UK and Scottish Governments will provide £4.2 million for industrial research and feasibility work for a proposed full–chain 570 MW Carbon-Capture-Storage (CCS) coal-gasification power station located in Grangemouth, Scotland.
The funding, £1.7 million from Department of Energy and Climate Change (DECC) and £2.5 million from the Scottish Government, will allow Seattle-based Summit Power Group to undertake substantial industrial research and feasibility studies with the ultimate objective of designing, siting, financing, and building their proposed Caledonia Clean Energy Project.
Ed Davey, Secretary of State for Energy and Climate Change said:
“Carbon Capture and Storage could be crucial in helping us meet our ambitious climate change goals. The UK is one of the world’s frontrunners in this sector and the UK Government is leading Europe with its support of the two competition projects at Peterhead in Scotland and White Rose in Yorkshire.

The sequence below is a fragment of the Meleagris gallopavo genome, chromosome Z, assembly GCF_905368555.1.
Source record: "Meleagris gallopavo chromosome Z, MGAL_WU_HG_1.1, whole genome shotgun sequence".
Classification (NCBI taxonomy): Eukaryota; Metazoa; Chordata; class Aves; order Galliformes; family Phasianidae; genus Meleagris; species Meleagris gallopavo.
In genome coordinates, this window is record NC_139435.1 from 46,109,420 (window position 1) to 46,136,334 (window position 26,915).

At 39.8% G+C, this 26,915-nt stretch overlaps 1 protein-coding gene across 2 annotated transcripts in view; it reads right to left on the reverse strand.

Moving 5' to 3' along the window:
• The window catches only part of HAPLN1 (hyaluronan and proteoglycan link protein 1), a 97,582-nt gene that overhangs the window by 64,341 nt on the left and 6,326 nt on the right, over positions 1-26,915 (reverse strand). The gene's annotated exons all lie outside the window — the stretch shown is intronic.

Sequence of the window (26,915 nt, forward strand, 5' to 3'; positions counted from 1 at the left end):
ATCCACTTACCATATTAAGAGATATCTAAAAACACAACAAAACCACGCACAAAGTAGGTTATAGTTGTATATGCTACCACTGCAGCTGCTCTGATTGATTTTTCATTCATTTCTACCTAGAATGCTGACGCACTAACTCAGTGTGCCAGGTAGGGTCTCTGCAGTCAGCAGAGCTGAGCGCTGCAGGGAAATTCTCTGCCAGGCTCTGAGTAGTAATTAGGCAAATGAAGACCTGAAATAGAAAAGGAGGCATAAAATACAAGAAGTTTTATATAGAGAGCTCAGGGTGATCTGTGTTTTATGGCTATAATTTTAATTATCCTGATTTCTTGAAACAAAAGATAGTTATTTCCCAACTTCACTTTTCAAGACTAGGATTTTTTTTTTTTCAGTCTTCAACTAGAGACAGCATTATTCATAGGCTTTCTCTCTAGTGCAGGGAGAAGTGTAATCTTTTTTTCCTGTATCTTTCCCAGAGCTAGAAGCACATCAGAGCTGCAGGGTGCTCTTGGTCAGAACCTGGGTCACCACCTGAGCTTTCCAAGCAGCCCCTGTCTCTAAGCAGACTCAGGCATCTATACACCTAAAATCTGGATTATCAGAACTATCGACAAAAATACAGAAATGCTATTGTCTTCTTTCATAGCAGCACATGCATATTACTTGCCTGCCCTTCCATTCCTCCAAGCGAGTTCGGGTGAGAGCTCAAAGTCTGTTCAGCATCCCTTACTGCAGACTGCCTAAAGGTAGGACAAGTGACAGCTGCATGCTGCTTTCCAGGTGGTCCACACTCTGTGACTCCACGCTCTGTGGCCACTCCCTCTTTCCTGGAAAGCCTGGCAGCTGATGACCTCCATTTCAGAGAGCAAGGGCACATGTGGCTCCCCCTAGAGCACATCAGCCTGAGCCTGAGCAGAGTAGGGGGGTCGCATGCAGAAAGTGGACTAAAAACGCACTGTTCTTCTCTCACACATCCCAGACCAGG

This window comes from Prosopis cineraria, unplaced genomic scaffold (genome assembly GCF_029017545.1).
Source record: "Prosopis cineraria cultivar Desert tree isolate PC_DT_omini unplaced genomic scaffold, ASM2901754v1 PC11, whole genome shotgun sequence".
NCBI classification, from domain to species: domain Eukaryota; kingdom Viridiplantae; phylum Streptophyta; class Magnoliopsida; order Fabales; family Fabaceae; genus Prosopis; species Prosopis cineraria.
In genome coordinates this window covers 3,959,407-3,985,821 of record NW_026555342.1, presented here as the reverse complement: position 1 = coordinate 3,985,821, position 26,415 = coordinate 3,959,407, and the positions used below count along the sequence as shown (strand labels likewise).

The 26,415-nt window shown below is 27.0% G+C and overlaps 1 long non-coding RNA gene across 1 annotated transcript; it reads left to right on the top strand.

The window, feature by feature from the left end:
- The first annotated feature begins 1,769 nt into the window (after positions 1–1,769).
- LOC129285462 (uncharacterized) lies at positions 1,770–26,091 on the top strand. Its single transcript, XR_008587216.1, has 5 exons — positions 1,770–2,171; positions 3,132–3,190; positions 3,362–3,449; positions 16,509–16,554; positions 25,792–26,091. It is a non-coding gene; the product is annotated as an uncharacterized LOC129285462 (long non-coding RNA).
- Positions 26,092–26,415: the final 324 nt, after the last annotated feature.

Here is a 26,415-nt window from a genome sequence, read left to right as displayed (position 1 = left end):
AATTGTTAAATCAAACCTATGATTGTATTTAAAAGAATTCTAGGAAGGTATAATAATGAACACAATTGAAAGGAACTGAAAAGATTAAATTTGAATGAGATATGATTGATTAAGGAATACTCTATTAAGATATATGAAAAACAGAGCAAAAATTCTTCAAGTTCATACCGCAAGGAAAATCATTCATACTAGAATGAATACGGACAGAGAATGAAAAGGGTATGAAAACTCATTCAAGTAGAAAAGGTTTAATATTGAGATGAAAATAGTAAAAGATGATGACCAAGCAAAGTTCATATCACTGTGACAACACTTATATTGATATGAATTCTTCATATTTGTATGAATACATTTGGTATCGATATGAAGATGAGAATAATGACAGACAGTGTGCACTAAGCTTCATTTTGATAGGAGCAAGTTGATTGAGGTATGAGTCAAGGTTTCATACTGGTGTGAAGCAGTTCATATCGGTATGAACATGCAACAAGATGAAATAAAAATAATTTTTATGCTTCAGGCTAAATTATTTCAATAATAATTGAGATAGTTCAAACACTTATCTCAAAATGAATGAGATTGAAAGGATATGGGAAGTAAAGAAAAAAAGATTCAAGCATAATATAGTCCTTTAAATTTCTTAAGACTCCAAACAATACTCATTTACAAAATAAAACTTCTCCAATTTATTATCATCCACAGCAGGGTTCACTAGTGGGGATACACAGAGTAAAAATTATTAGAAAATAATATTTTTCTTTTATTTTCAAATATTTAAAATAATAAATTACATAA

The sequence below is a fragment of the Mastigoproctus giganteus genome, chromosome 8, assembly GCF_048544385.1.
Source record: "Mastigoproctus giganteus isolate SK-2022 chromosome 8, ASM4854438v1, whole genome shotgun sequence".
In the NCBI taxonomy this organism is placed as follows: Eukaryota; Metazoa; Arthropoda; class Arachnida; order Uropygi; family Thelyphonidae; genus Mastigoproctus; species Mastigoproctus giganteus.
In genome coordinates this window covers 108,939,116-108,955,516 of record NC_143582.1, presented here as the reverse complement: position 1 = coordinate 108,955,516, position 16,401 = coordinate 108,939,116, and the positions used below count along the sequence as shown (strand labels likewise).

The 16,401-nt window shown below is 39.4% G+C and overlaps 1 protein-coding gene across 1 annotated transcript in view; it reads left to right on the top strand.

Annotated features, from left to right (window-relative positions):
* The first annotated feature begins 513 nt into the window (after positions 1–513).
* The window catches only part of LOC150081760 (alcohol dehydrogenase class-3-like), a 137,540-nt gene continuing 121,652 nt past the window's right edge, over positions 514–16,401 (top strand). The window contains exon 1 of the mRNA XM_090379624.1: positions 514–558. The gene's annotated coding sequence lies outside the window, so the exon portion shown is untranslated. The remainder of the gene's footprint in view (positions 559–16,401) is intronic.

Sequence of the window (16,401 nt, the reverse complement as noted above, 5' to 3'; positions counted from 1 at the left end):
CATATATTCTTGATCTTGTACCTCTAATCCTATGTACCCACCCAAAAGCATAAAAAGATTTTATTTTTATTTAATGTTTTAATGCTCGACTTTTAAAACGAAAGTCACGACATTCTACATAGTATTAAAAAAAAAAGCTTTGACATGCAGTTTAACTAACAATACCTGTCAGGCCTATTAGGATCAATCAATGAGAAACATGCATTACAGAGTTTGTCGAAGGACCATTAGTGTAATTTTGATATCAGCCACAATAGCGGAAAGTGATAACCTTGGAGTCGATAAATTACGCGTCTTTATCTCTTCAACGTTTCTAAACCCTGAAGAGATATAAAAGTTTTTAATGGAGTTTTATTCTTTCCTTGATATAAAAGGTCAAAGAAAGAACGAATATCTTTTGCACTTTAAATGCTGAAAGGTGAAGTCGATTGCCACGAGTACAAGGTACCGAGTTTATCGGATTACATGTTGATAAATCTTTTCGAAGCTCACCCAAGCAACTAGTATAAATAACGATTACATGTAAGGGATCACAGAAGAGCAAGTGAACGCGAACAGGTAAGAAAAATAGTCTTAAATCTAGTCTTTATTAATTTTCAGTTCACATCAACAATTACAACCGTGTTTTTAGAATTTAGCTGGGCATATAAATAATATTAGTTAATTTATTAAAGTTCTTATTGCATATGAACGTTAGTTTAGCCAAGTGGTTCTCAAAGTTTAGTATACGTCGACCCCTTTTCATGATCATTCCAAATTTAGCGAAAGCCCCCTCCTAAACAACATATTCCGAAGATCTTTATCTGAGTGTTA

“Developing CCS more widely is vital if it is to become cost-competitive technology, and I’m excited at the prospect of Grangemouth contributing to the UK’s low carbon future.”
A detailed programme of research and development work will now be undertaken over an 18 month period to advance the engineering design of the project. The findings of the industrial research feasibility work will be shared across industry and academia, increasing understanding of how to develop and deploy CCS at commercial scale.
For the first time, this large scale low-carbon power project aims to combine and integrate state-of-the-art coal gasification, 570 MW power generation, and carbon capture technologies in a single facility. The proposed power station will be fitted with CCS technology designed to capture 90% of CO2 emissions which would then be transported via existing on-shore pipelines and existing sub-sea pipelines for permanent geological storage 2km beneath the North Sea. The funding is in principle and conditional upon agreeing the terms of the grant.